Can I use vinegar instead of mirin?

In this article, we will answer the question “Can I use vinegar instead of mirin?”. We will also discuss what Mirin is and what other substitutes are available instead of Mirin. 

Can I use Vinegar instead of Mirin?

Yes, you can use Vinegar instead of Mirin! Mirin can be replaced with rice vinegar. It is non-alcoholic and is also known as rice wine vinegar. To obtain this product, rice wine is fermented, resulting in the conversion of alcohol to acetic acid. 

It’s very good in dipping sauces and salads as a mirin alternative. Rice vinegar has a mild flavour with a hint of sweetness to it. Because it’s sour as vinegar, add half a teaspoon of sugar to every teaspoon of vinegar to balance it out.

What is Mirin?

Mirin is a clear liquid with a golden tint that is commonly used in Japanese cookery. It contains roughly 14% alcohol and gives many Japanese meals a slight sweetness and pleasant scent. The sweetness comes from the conversion of rice starch to sugar during the fermenting process.

Mirin is made by fermenting steamed glutinous rice (mochigome), cultivated rice (kome-koji), and distilled alcoholic beverage (shochu) for roughly two months.

What does Mirin taste like?

Mirin has a mild sweetness and a little tang on the palate, but it also has a hint of umami thanks to the fermenting process. The taste is powerful and the consistency is a little thick, almost like a sauce. It’s not necessary to use a lot of it. When in doubt, taste as you go, especially if an ingredient is unfamiliar to you.

What can Mirin be substituted with?

Mirin is no surprise to those whose taste senses have been forever charmed by the distinctive flavour of umami. Mirin is a distinctive Japanese rice wine that is flavorful, sticky, and sweet.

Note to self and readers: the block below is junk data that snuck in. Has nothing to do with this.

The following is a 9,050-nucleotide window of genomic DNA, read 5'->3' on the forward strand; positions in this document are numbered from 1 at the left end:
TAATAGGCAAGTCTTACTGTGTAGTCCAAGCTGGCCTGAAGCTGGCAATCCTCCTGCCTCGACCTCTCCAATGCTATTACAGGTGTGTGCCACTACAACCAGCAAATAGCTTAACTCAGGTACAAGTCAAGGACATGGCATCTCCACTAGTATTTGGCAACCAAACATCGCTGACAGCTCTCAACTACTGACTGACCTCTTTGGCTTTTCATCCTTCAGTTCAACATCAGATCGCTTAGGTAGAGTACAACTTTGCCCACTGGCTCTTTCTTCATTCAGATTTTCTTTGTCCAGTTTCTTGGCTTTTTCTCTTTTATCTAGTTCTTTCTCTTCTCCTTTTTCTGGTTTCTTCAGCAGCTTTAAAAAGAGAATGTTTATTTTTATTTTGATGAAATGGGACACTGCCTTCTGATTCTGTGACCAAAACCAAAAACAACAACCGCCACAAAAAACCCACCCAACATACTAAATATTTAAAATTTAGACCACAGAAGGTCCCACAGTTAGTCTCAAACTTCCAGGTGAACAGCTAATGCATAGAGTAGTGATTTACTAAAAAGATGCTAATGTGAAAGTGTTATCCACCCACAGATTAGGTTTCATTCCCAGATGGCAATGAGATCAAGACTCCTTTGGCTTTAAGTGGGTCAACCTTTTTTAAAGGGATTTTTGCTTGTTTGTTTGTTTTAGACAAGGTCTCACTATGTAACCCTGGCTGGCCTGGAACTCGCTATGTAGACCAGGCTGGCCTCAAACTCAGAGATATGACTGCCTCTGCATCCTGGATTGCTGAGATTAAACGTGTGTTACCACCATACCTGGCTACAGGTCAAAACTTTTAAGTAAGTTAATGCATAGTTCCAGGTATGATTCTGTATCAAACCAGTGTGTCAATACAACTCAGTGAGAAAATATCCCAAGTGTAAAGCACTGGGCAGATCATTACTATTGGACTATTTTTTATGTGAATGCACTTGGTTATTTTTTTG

It is commonly combined with soy sauce to create a unique sweet and salty flavour. It also has a syrupy texture that is ideal for glazes. Mirin and soy sauce are the foundation for many Asian stir-fries and teriyaki sauces, but they also work well with other foods.

If you can’t find mirin or yours is gone, here are a few things you can use in its place:

  • Sake
  • Chinese Rice Wine
  • Balsamic Vinegar
  • Dry Sherry
  • Vermouth 
  • Marsala Wine
  • White Wine
  • White Grape Juice


Sake is the mirin substitution that most closely resembles the genuine product. Sake should be sweetened with white sugar to achieve the same flavour. When substituting mirin with sake, keep in mind that mirin contains less alcohol. Sugar lowers the alcohol content of sake as well.

Sake eliminates smells from meat and fish and is best used in marinades. It’s frequently used before cooking to help get rid of some of the alcohol. Sake is an excellent tenderizer and umami flavour enhancer.

Chinese Rice Wine

Chinese Rice Wine, or ShaoXing Cooking Wine, is the Chinese equivalent of sake. Chinese cooking wine, when used in place of mirin, has the same effect as sake, hence it should be paired with sugar.

A rice wine produced exclusively for cooking is known as Chinese cooking wine. It has a salty, bitter alcohol flavour and isn’t meant to be consumed. It’s in everything from stir fry sauces to soup broths, marinades, and wontons in Chinese cuisine.

Balsamic Vinegar